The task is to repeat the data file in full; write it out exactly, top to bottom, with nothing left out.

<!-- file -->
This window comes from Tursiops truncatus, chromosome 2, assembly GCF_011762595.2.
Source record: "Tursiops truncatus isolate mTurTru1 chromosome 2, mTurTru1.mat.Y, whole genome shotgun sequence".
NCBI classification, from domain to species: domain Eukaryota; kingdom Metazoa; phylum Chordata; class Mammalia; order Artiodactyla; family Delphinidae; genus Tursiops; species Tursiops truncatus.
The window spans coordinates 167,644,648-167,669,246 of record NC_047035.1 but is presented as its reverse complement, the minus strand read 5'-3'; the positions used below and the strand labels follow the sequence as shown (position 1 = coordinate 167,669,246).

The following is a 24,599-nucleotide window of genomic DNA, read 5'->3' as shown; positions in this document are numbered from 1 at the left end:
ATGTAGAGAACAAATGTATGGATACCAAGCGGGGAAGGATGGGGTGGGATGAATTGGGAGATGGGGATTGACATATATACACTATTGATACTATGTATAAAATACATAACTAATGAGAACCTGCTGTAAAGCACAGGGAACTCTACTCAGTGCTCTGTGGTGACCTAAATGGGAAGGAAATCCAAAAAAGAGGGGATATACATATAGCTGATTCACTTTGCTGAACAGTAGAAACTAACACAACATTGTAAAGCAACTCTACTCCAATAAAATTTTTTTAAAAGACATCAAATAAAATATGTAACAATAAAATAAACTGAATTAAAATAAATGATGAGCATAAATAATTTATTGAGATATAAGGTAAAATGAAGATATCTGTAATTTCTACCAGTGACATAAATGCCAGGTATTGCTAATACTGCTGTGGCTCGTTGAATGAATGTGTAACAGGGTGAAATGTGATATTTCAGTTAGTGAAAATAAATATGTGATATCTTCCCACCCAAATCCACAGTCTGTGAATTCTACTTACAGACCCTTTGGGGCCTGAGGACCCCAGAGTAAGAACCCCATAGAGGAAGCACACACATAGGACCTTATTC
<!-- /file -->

This window comes from Tursiops truncatus, chromosome 2, assembly GCF_011762595.2.
Source record: "Tursiops truncatus isolate mTurTru1 chromosome 2, mTurTru1.mat.Y, whole genome shotgun sequence".
NCBI classification, from domain to species: domain Eukaryota; kingdom Metazoa; phylum Chordata; class Mammalia; order Artiodactyla; family Delphinidae; genus Tursiops; species Tursiops truncatus.
The window spans coordinates 167,644,648-167,669,246 of record NC_047035.1 but is presented as its reverse complement, the minus strand read 5'-3'; the positions used below and the strand labels follow the sequence as shown (position 1 = coordinate 167,669,246).

The following is a 24,599-nucleotide window of genomic DNA, read 5'->3' as shown; positions in this document are numbered from 1 at the left end:
ATGTAGAGAACAAATGTATGGATACCAAGCGGGGAAGGATGGGGTGGGATGAATTGGGAGATGGGGATTGACATATATACACTATTGATACTATGTATAAAATACATAACTAATGAGAACCTGCTGTAAAGCACAGGGAACTCTACTCAGTGCTCTGTGGTGACCTAAATGGGAAGGAAATCCAAAAAAGAGGGGATATACATATAGCTGATTCACTTTGCTGAACAGTAGAAACTAACACAACATTGTAAAGCAACTCTACTCCAATAAAATTTTTTTAAAAGACATCAAATAAAATATGTAACAATAAAATAAACTGAATTAAAATAAATGATGAGCATAAATAATTTATTGAGATATAAGGTAAAATGAAGATATCTGTAATTTCTACCAGTGACATAAATGCCAGGTATTGCTAATACTGCTGTGGCTCGTTGAATGAATGTGTAACAGGGTGAAATGTGATATTTCAGTTAGTGAAAATAAATATGTGATATCTTCCCACCCAAATCCACAGTCTGTGAATTCTACTTACAGACCCTTTGGGGCCTGAGGACCCCAGAGTAAGAACCCCATAGAGGAAGCACACACATAGGACCTTATTC